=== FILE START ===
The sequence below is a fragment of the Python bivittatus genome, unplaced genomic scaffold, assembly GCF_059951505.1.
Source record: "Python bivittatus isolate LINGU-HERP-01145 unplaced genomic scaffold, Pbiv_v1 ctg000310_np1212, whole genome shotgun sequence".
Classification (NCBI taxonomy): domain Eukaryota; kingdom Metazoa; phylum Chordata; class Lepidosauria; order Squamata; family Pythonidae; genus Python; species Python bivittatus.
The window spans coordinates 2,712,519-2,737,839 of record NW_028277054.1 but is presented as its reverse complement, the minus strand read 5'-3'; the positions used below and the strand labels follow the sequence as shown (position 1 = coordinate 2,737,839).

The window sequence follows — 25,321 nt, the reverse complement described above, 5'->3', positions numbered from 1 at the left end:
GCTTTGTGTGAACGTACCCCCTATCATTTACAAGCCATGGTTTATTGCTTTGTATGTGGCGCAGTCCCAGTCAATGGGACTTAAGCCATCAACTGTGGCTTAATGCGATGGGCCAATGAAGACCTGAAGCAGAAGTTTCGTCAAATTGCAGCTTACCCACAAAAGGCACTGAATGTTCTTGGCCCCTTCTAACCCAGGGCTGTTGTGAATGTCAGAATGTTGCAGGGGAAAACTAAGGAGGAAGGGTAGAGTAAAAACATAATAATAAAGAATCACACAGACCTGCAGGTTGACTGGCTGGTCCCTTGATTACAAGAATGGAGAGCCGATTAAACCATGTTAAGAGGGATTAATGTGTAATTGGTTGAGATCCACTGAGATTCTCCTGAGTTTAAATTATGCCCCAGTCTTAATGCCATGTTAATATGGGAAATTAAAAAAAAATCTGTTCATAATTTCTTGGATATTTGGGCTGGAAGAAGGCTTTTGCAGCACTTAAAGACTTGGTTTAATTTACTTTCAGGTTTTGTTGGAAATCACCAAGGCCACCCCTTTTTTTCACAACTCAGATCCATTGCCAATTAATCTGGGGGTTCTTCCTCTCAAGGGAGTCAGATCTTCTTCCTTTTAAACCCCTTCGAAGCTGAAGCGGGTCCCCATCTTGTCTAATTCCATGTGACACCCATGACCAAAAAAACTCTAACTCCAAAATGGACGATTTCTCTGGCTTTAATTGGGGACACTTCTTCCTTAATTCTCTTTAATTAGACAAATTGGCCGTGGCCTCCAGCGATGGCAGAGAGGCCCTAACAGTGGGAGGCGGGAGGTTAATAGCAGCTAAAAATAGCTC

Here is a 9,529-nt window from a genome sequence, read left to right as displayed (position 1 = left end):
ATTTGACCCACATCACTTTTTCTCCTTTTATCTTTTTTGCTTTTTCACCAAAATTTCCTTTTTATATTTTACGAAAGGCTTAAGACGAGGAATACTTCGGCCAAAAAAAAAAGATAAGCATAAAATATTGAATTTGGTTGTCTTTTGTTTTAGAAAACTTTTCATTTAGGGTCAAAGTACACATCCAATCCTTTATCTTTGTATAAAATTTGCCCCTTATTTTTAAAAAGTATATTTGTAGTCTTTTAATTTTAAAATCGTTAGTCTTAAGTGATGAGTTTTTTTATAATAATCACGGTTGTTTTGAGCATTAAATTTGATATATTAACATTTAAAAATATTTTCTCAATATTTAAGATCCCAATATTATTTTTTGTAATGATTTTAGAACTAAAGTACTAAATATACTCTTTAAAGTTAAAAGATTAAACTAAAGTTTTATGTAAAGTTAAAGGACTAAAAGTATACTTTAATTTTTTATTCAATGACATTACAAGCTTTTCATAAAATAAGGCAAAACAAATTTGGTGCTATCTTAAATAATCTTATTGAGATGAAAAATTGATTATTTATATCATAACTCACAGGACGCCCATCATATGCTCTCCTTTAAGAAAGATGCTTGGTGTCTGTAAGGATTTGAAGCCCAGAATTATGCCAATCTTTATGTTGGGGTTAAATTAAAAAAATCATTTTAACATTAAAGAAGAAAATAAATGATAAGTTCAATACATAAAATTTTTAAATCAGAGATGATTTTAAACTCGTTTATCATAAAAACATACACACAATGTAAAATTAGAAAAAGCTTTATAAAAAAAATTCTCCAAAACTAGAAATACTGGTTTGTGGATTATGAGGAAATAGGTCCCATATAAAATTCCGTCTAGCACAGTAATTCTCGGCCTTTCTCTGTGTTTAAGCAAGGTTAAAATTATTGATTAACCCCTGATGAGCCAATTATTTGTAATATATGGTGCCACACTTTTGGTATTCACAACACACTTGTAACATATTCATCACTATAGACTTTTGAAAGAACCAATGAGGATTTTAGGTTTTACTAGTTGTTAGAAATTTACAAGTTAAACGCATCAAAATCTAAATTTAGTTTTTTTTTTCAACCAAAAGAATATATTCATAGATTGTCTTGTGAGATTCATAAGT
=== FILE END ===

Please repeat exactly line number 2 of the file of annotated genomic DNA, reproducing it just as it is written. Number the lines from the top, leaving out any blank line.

Source record: "Python bivittatus isolate LINGU-HERP-01145 unplaced genomic scaffold, Pbiv_v1 ctg000310_np1212, whole genome shotgun sequence".